Article
Full-text available
Feminist researchers have argued for a focus on ‘everyday gambling’ and domestic spaces as sites of women’s leisure. In this article, we analyse how culture, class and gender shape the consumer practices of migrant women from Pacific Islands countries (Cook Islands and Tonga) who play bingo in regional Australia. This intersectional approach examin...
Chapter
Full-text available
Personal tribute to Martha Macintyre
Research
Full-text available
Change and continuity in the Pacific is a collection of essays by thirteen anthropologists and geographers with decades of field experience in the Pacific Islands. Many undertook fieldwork in very isolated locations in the 1970s and 1980s. All have maintained relationships and research interests with people from those original communities over peri...
Article
Full-text available
There is a growing recognition of the effectiveness of locally led processes of social change and development. However, most of the case studies that have been discussed in the literature are focused on programs run by international development agencies. This article examines three locally led processes of change in the Pacific. These include the S...
Article
Full-text available
The literature on gender and democratic politics in the Pacific Islands is dominated by a deficit model that seeks to explain the dearth of women candidates, of MPs and of women holding senior political positions. A small body of recent scholarship has focused on the experience of a select few women who have defied the odds to win high office. Spec...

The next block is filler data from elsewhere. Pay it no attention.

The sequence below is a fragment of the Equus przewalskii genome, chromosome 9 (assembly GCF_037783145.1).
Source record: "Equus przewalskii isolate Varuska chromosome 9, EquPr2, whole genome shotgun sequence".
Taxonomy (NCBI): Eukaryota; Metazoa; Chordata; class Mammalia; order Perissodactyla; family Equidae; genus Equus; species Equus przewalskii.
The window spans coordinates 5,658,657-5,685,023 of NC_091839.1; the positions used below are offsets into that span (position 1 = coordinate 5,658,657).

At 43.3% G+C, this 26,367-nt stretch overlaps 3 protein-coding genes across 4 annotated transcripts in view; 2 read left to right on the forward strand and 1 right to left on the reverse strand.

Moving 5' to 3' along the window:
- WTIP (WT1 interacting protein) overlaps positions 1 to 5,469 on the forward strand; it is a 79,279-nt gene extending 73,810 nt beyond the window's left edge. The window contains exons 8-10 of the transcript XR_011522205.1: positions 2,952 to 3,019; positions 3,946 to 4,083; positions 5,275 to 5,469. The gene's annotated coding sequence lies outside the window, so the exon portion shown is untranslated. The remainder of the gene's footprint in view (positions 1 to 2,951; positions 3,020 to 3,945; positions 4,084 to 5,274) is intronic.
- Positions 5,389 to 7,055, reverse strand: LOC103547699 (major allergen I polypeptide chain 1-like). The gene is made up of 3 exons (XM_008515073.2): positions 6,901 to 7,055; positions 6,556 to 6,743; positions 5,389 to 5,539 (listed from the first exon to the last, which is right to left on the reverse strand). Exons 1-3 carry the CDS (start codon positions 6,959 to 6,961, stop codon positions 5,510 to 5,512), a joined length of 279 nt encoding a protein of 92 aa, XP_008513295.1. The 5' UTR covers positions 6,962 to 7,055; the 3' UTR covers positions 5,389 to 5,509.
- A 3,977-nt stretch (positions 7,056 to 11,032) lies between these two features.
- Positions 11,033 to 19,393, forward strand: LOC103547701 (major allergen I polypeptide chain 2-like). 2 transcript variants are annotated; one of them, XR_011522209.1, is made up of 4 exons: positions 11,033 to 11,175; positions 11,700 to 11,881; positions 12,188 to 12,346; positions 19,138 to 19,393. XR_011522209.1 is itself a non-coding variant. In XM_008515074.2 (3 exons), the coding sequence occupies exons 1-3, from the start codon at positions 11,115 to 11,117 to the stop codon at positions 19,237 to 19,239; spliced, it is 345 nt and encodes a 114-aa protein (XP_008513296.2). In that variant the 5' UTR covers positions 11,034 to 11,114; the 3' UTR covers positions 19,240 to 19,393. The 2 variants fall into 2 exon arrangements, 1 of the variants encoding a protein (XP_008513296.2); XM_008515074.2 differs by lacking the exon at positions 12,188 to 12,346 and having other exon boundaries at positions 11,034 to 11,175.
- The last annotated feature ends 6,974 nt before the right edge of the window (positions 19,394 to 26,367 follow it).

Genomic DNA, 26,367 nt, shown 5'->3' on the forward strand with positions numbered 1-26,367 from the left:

Article
Full-text available
International practices of disaster preparedness presume human agency, particularly at the household level, as an important pre-emptive response to anticipated natural hazards. Our analysis of Fijian responses to Tropical Cyclone Winston indicates that preparedness is also regarded as important by cyclone survivors but has a moral dimension that ca...
Research
Full-text available
This research brief summarises three recent publications that analyse some of the social and political effects of Tropical Cyclone Winston in Fiji. The research was conducted by a multidisciplinary team with a core of SGDIA researchers (Romitesh Kant, Jope Tarai and Jason Titifanue) but also including researchers from other Schools within USP, incl...
Chapter
Full-text available
Since the introduction of money into Melanesia in the colonial period, monetised modes of exchange have had transformative effects on social life, producing new forms of economic inequality, consumer aspiration and political affiliation. These profound shifts in Melanesian understandings of wealth are examined in this chapter through an exploration...